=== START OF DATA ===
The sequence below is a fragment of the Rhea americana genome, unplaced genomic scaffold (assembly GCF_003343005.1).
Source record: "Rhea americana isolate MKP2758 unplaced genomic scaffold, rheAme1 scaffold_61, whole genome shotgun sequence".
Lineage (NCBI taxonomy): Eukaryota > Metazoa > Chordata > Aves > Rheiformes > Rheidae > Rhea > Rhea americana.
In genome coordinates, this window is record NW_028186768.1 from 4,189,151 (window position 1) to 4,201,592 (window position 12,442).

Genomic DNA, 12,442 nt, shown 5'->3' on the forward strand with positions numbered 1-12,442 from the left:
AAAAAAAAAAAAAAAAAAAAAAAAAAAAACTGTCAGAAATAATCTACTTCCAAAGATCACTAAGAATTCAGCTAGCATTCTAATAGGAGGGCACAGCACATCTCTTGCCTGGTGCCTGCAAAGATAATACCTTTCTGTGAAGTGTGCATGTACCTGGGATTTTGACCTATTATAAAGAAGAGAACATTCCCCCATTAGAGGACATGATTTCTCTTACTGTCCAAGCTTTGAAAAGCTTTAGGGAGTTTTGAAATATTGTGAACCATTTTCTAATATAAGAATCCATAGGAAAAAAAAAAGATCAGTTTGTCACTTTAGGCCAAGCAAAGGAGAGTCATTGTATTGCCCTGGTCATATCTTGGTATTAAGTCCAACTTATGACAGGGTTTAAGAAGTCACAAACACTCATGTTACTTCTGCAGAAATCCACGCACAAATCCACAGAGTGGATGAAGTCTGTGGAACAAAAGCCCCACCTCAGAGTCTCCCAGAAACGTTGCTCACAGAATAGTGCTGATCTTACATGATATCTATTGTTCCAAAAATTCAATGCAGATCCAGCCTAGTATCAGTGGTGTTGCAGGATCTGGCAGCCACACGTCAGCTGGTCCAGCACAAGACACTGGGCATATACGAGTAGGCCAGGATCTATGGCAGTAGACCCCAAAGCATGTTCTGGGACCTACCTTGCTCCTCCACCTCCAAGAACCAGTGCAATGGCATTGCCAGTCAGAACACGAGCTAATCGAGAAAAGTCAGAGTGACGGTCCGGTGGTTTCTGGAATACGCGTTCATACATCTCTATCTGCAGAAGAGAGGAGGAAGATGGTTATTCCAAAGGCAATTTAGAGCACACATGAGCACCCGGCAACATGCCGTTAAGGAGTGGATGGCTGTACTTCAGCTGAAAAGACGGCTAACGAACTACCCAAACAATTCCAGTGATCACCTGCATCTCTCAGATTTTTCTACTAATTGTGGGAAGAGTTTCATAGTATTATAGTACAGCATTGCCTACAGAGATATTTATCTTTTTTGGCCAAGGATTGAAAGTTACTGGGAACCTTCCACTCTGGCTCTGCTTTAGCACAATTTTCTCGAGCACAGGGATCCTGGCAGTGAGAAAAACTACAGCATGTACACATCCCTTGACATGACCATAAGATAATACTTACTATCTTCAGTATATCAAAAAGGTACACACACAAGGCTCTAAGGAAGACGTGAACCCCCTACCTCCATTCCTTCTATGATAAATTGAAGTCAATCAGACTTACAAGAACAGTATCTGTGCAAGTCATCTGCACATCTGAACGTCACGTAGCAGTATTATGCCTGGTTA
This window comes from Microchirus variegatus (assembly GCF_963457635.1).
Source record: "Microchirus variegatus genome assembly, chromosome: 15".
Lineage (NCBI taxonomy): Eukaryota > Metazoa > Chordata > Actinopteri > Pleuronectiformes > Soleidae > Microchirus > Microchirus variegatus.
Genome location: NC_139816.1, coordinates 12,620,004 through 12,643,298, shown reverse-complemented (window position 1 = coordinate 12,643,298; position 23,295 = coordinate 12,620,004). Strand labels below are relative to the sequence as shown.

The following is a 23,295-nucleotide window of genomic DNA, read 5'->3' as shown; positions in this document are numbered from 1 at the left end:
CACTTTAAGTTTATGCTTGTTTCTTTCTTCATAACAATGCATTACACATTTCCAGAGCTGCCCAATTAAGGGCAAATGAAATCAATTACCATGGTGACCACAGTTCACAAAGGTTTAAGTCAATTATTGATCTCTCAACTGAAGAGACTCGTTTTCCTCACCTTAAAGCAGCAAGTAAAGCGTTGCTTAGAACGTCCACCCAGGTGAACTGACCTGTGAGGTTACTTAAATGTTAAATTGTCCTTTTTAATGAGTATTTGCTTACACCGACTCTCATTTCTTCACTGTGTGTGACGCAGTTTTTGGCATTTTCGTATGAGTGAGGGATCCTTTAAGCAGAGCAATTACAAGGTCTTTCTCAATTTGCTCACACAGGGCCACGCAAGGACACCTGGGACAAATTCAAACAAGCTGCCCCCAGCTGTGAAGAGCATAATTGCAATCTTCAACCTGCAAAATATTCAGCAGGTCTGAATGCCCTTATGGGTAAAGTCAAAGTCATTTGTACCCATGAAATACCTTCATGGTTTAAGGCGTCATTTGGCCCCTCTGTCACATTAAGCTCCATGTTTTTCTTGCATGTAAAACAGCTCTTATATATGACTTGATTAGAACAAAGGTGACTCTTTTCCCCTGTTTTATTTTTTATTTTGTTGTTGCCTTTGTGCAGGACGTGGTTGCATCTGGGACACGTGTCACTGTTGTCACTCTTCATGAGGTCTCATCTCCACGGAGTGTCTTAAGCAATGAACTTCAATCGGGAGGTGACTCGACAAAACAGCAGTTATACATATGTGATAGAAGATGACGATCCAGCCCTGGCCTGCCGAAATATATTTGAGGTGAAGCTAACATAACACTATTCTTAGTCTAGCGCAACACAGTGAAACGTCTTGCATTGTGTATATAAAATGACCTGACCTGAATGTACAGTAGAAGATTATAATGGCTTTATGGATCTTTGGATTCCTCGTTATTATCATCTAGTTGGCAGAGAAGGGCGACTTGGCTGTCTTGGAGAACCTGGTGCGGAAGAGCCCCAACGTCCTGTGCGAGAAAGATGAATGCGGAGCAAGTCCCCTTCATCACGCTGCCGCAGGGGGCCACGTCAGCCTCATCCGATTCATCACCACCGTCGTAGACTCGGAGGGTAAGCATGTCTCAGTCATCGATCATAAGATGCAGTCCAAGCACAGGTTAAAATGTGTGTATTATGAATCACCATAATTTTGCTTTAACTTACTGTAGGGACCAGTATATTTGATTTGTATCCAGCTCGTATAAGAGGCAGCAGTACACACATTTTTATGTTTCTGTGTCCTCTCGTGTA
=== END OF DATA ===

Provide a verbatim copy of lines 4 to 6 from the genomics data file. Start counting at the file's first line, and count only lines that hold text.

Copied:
In genome coordinates, this window is record NW_028186768.1 from 4,189,151 (window position 1) to 4,201,592 (window position 12,442).

Genomic DNA, 12,442 nt, shown 5'->3' on the forward strand with positions numbered 1-12,442 from the left:
AAAAAAAAAAAAAAAAAAAAAAAAAAAAACTGTCAGAAATAATCTACTTCCAAAGATCACTAAGAATTCAGCTAGCATTCTAATAGGAGGGCACAGCACATCTCTTGCCTGGTGCCTGCAAAGATAATACCTTTCTGTGAAGTGTGCATGTACCTGGGATTTTGACCTATTATAAAGAAGAGAACATTCCCCCATTAGAGGACATGATTTCTCTTACTGTCCAAGCTTTGAAAAGCTTTAGGGAGTTTTGAAATATTGTGAACCATTTTCTAATATAAGAATCCATAGGAAAAAAAAAAGATCAGTTTGTCACTTTAGGCCAAGCAAAGGAGAGTCATTGTATTGCCCTGGTCATATCTTGGTATTAAGTCCAACTTATGACAGGGTTTAAGAAGTCACAAACACTCATGTTACTTCTGCAGAAATCCACGCACAAATCCACAGAGTGGATGAAGTCTGTGGAACAAAAGCCCCACCTCAGAGTCTCCCAGAAACGTTGCTCACAGAATAGTGCTGATCTTACATGATATCTATTGTTCCAAAAATTCAATGCAGATCCAGCCTAGTATCAGTGGTGTTGCAGGATCTGGCAGCCACACGTCAGCTGGTCCAGCACAAGACACTGGGCATATACGAGTAGGCCAGGATCTATGGCAGTAGACCCCAAAGCATGTTCTGGGACCTACCTTGCTCCTCCACCTCCAAGAACCAGTGCAATGGCATTGCCAGTCAGAACACGAGCTAATCGAGAAAAGTCAGAGTGACGGTCCGGTGGTTTCTGGAATACGCGTTCATACATCTCTATCTGCAGAAGAGAGGAGGAAGATGGTTATTCCAAAGGCAATTTAGAGCACACATGAGCACCCGGCAACATGCCGTTAAGGAGTGGATGGCTGTACTTCAGCTGAAAAGACGGCTAACGAACTACCCAAACAATTCCAGTGATCACCTGCATCTCTCAGATTTTTCTACTAATTGTGGGAAGAGTTTCATAGTATTATAGTACAGCATTGCCTACAGAGATATTTATCTTTTTTGGCCAAGGATTGAAAGTTACTGGGAACCTTCCACTCTGGCTCTGCTTTAGCACAATTTTCTCGAGCACAGGGATCCTGGCAGTGAGAAAAACTACAGCATGTACACATCCCTTGACATGACCATAAGATAATACTTACTATCTTCAGTATATCAAAAAGGTACACACACAAGGCTCTAAGGAAGACGTGAACCCCCTACCTCCATTCCTTCTATGATAAATTGAAGTCAATCAGACTTACAAGAACAGTATCTGTGCAAGTCATCTGCACATCTGAACGTCACGTAGCAGTATTATGCCTGGTTA